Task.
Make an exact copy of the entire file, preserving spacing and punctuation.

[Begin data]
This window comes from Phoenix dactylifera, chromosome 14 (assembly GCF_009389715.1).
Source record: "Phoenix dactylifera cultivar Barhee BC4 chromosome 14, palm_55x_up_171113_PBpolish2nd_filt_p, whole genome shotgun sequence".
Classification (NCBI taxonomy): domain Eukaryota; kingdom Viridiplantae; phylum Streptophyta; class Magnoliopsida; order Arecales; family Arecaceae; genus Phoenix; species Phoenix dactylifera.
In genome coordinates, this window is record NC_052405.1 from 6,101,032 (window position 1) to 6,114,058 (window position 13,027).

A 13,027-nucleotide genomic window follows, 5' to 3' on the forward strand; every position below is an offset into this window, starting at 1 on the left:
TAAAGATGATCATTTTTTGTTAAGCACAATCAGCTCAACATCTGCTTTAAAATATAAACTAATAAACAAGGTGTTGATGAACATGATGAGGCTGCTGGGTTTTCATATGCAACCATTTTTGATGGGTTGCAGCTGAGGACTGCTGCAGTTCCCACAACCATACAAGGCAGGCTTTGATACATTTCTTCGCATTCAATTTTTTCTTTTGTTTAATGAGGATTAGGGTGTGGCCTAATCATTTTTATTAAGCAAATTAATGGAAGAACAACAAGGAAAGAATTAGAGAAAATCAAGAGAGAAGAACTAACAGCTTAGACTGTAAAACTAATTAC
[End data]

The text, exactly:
This window comes from Phoenix dactylifera, chromosome 14 (assembly GCF_009389715.1).
Source record: "Phoenix dactylifera cultivar Barhee BC4 chromosome 14, palm_55x_up_171113_PBpolish2nd_filt_p, whole genome shotgun sequence".
Classification (NCBI taxonomy): domain Eukaryota; kingdom Viridiplantae; phylum Streptophyta; class Magnoliopsida; order Arecales; family Arecaceae; genus Phoenix; species Phoenix dactylifera.
In genome coordinates, this window is record NC_052405.1 from 6,101,032 (window position 1) to 6,114,058 (window position 13,027).

A 13,027-nucleotide genomic window follows, 5' to 3' on the forward strand; every position below is an offset into this window, starting at 1 on the left:
TAAAGATGATCATTTTTTGTTAAGCACAATCAGCTCAACATCTGCTTTAAAATATAAACTAATAAACAAGGTGTTGATGAACATGATGAGGCTGCTGGGTTTTCATATGCAACCATTTTTGATGGGTTGCAGCTGAGGACTGCTGCAGTTCCCACAACCATACAAGGCAGGCTTTGATACATTTCTTCGCATTCAATTTTTTCTTTTGTTTAATGAGGATTAGGGTGTGGCCTAATCATTTTTATTAAGCAAATTAATGGAAGAACAACAAGGAAAGAATTAGAGAAAATCAAGAGAGAAGAACTAACAGCTTAGACTGTAAAACTAATTAC